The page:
Monday, September 5, 2011
Ram Jethmalani was more astute than Lord Acton. He put things in current perspective when he said: “ Power corrupts, and the fear of losing power corrupts absolutely”. That explains many of the abnormalities of our seemingly normal politicians.
The presumed power of a mere party spokesman went to the head of that unfortunate Congress factotum called Manish Tiwari. In the Congress especially it is a survival necessity to be more loyal than the King. So, the robot in Tiwari went for Anna Hazare's jugular. The Gandhian was corrupt from head to toe, the robot said. The world laughed at him. Even the Congress frowned on him in due course. Whereupon the Robocop apologised to the Anna and later announced he was recusing himself from the Lok Pal Bill parliamentary committee. He then recused himself from the recusal. Unstable fellow. Actually he should recuse himself from public life. Which of course he won't do because the fear of losing power corrupts people from head to toe.
More puzzling is the fear among politicians of losing power in sports bodies. One can understand why Jagdish Tytler wants to cling on to the presidentship of the Judo Federation. The party has given him no post, not even an election ticket, so Judo is all that he can possibly cling on to.
But what about Vidya Stokes, head of the Hockey Federation? She is 84. And what about V.K.Malhotra, head of Archery Association, who is just one year short of 80? And what about V.K.Verma, who has been heading the Badminton Association for 13 years? He is known as an obstructionist to whom his own authority is what matters. Badminton champion Jwala Gutta has had the guts to speak out, so we have an idea of the harm this man does to badminton.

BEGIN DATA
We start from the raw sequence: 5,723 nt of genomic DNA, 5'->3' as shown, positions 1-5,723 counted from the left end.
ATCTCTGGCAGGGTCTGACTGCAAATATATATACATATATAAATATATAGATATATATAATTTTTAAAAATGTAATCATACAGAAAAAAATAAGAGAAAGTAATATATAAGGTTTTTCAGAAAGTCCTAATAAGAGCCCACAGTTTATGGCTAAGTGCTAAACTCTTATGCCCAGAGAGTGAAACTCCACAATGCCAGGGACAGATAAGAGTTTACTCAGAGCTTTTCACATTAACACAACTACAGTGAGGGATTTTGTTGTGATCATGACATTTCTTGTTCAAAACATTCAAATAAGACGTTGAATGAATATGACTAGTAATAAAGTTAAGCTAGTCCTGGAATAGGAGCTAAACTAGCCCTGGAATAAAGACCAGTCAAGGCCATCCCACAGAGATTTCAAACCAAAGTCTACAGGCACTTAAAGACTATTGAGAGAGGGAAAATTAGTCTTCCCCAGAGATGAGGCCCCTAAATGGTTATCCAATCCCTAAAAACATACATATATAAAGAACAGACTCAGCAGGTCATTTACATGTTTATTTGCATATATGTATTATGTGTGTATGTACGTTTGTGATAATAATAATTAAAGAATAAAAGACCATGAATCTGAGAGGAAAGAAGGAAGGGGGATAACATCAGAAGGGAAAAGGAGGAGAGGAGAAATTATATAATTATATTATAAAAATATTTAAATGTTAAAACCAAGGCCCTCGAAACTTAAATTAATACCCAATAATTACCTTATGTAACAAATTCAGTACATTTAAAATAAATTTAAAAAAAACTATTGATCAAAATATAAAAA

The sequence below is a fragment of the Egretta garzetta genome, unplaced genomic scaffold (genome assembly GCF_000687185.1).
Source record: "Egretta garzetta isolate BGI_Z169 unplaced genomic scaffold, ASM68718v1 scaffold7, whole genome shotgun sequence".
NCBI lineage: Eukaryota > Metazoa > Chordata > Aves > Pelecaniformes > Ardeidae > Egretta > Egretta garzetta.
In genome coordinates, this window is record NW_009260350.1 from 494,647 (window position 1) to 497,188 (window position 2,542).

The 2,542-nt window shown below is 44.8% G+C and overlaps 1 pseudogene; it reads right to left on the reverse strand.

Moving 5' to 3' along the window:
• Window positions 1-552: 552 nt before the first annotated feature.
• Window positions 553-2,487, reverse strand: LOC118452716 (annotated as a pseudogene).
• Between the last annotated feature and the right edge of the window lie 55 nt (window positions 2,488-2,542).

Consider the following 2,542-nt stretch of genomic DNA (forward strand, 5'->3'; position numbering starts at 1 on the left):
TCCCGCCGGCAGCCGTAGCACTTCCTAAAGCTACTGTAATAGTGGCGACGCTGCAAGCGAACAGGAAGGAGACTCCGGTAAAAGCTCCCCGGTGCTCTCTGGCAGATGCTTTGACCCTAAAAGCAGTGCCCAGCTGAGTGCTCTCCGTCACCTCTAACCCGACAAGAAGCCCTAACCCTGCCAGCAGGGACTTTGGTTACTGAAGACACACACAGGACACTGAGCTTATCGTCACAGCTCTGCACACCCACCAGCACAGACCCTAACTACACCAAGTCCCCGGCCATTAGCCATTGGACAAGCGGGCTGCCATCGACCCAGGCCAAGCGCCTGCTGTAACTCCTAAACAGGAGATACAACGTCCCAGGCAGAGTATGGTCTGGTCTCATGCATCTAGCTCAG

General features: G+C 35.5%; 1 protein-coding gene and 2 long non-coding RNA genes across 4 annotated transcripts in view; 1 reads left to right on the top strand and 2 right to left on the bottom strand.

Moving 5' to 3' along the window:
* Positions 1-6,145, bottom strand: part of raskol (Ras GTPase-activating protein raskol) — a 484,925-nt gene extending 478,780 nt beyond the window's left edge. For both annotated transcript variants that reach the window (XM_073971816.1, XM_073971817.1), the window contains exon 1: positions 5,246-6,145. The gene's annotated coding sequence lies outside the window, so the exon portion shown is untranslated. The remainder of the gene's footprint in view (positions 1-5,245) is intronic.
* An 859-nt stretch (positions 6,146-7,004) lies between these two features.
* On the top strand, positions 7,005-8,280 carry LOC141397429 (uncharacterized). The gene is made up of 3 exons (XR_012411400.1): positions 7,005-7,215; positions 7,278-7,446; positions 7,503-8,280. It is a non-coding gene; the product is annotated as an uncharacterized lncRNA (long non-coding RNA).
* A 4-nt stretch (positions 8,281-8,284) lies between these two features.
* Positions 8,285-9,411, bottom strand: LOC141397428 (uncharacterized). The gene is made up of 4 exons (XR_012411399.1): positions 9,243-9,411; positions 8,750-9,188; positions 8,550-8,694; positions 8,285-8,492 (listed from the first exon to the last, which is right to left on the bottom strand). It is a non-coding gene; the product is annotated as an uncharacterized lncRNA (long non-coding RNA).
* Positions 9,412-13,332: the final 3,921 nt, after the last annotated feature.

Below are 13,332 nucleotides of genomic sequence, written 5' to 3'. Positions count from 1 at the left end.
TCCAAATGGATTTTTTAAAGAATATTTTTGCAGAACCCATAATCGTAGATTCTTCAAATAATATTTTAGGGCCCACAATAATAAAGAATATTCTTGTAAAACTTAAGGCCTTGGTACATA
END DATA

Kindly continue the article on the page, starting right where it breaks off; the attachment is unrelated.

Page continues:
Cricket is the messiest of them all. Sure, it makes more money than any other game, so politicians are attracted to it like ants are to honey. But do the Pawars of politics still want money? More likely, they just want to have the power to command such a money-spinner. It certainly promotes exemplary unity among politicians of different colours. Look at the unamimity of views among Congressman Vilasrao Deshmukh, BJP man Arun Jaitley, NCP man Sharad Pawar and National Conference man Farook Abdullah. If only they were half as dedicated to the affairs of the country!
The National Sports Development Bill had sought to put some order into this topsy-turvey world of sports management. But self-seekers and manipulators closed ranks to keep it out of the Cabinet's approval. Sports Minister Ajay Maken had shown imagination and guts to draw up the bill. It is a pity that his progressive proposals did not get the attention they deserved.
Fortunately Maken is effective in articulating his case. He ridiculed the criticism that the Government was trying to control sports. Quite the contrary. The crux of the proposal is that 25 percent of the seats in the executive boards of sports organisations should go to sportspersons – elected by themselves, not nominated by the Government. This is an eminently sensible reform.
What has made sports politicians most angry is the proposal that organisations like the Board of Control for Cricket should be subject to the Right to Information Act. Most citizens perhaps did not know – until Maken mentioned it – that the BCCI had acquired stadium land in Delhi and Dharmasala on terms unknown to the public. Apparently, the world's richest cricket organisation also gets concessions from the Government on things like taxes.
Don't the people have a right to know about these? The Sports Ministry says that there must be transparency in these matters and sports organisations must be accountable in their functioning to the citizens of India. How can anyone object to this? Those sports bodies who object to RTI are obviously involved in activities they want to hide. They must be held to account like Suresh Kalmadi, belatedly, was.